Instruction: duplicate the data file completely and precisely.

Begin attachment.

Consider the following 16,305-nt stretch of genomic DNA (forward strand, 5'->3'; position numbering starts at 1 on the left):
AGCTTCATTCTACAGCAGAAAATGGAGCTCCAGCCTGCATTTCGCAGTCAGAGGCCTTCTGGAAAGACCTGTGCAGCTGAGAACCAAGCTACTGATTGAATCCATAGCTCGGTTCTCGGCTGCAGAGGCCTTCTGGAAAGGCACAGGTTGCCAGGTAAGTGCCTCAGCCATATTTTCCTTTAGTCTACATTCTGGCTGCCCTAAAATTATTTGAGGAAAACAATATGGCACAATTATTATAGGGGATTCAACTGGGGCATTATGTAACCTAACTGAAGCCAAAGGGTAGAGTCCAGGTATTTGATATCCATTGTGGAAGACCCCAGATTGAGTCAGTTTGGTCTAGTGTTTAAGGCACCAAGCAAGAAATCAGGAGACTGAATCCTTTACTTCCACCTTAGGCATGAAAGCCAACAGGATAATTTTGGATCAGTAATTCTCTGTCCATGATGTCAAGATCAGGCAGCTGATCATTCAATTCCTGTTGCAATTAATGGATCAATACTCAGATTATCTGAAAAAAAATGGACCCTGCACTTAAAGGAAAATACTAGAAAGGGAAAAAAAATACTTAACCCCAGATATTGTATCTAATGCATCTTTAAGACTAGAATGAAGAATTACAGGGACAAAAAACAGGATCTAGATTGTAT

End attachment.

Consider the following 16,305-nt stretch of genomic DNA (forward strand, 5'->3'; position numbering starts at 1 on the left):
AGCTTCATTCTACAGCAGAAAATGGAGCTCCAGCCTGCATTTCGCAGTCAGAGGCCTTCTGGAAAGACCTGTGCAGCTGAGAACCAAGCTACTGATTGAATCCATAGCTCGGTTCTCGGCTGCAGAGGCCTTCTGGAAAGGCACAGGTTGCCAGGTAAGTGCCTCAGCCATATTTTCCTTTAGTCTACATTCTGGCTGCCCTAAAATTATTTGAGGAAAACAATATGGCACAATTATTATAGGGGATTCAACTGGGGCATTATGTAACCTAACTGAAGCCAAAGGGTAGAGTCCAGGTATTTGATATCCATTGTGGAAGACCCCAGATTGAGTCAGTTTGGTCTAGTGTTTAAGGCACCAAGCAAGAAATCAGGAGACTGAATCCTTTACTTCCACCTTAGGCATGAAAGCCAACAGGATAATTTTGGATCAGTAATTCTCTGTCCATGATGTCAAGATCAGGCAGCTGATCATTCAATTCCTGTTGCAATTAATGGATCAATACTCAGATTATCTGAAAAAAAATGGACCCTGCACTTAAAGGAAAATACTAGAAAGGGAAAAAAAATACTTAACCCCAGATATTGTATCTAATGCATCTTTAAGACTAGAATGAAGAATTACAGGGACAAAAAACAGGATCTAGATTGTAT